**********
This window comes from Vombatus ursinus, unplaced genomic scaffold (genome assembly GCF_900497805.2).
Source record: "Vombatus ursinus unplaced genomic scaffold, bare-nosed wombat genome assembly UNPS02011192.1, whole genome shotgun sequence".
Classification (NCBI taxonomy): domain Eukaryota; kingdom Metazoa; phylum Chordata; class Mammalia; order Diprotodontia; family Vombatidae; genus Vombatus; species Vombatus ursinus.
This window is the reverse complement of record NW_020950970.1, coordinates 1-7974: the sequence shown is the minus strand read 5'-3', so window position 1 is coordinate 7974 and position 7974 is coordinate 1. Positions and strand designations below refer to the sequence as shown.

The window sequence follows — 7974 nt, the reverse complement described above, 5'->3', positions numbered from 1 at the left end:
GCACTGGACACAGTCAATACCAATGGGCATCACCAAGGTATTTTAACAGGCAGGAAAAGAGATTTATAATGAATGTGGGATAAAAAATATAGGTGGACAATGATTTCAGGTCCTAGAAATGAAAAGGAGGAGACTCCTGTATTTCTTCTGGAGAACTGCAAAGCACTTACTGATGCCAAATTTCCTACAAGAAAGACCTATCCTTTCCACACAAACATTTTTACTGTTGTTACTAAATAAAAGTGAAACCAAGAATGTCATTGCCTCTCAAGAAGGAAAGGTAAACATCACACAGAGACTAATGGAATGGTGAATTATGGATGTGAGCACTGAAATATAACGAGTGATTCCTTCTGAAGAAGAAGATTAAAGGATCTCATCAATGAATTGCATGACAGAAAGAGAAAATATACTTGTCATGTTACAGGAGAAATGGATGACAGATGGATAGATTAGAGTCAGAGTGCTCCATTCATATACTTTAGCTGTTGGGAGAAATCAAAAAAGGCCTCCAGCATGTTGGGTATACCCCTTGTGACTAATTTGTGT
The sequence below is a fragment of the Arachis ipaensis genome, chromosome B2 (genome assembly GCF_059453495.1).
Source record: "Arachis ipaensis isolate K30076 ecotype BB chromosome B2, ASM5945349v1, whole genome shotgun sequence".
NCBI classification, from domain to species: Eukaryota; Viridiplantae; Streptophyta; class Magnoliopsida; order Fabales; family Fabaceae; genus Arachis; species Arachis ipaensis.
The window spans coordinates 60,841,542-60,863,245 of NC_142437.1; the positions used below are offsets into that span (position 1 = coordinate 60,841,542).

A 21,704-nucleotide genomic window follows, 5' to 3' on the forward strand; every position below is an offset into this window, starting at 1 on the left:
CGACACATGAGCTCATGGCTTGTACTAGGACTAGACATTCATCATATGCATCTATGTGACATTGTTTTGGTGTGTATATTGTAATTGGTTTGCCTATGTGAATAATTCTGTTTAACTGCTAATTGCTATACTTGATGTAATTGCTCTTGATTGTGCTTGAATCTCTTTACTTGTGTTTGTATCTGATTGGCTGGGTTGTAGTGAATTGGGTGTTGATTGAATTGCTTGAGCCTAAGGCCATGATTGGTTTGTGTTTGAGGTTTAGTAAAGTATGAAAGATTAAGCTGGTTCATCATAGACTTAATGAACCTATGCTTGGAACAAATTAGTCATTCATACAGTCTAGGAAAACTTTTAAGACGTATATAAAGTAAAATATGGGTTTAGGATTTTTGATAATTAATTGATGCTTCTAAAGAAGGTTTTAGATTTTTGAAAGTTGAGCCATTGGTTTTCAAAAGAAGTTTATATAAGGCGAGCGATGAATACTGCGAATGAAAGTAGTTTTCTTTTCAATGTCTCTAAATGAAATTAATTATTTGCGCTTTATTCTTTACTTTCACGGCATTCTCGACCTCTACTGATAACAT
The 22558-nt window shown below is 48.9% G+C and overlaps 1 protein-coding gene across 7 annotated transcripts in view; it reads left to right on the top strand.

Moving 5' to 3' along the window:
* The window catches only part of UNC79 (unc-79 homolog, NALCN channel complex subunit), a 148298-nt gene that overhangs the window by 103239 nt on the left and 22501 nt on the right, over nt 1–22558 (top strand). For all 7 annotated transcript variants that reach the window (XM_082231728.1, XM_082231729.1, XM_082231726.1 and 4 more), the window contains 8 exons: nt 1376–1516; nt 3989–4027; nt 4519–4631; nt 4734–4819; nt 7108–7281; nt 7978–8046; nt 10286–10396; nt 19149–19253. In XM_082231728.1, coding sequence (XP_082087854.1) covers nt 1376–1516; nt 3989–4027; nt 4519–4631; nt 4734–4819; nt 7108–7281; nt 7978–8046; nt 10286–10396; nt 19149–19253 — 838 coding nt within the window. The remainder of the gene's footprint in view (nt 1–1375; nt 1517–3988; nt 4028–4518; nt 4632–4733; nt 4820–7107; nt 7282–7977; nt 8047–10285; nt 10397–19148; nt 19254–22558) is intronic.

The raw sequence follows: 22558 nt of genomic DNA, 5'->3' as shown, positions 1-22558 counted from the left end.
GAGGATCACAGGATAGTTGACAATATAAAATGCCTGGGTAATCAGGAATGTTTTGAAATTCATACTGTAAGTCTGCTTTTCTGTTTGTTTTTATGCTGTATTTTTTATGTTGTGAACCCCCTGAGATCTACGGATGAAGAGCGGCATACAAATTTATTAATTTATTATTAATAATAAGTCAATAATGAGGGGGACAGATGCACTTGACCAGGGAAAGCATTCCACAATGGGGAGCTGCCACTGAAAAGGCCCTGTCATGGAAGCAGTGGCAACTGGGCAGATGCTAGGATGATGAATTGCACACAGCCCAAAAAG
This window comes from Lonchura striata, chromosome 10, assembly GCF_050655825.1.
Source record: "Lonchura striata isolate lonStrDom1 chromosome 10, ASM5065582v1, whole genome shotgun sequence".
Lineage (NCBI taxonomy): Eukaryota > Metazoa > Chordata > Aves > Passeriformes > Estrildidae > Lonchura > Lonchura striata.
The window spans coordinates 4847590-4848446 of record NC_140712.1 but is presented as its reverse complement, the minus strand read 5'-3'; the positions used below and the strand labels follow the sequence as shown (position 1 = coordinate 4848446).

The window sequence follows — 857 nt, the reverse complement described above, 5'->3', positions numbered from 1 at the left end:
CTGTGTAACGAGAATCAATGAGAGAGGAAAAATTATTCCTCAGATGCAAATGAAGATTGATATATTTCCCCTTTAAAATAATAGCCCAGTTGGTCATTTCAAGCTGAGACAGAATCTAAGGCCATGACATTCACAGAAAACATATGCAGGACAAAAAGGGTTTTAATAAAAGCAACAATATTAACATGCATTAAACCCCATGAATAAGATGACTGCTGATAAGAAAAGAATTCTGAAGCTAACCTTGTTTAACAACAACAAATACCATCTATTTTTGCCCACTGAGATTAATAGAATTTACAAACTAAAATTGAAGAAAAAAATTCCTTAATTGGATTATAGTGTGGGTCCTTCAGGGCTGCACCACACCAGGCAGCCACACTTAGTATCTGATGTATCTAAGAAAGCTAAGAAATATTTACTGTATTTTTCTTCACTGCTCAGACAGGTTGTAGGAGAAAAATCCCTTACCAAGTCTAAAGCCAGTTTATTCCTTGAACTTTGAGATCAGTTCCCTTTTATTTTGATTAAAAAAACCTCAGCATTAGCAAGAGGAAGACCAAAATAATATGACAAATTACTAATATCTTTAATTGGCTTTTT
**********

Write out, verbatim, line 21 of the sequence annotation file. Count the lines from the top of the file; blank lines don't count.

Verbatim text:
The window spans coordinates 4847590-4848446 of record NC_140712.1 but is presented as its reverse complement, the minus strand read 5'-3'; the positions used below and the strand labels follow the sequence as shown (position 1 = coordinate 4848446).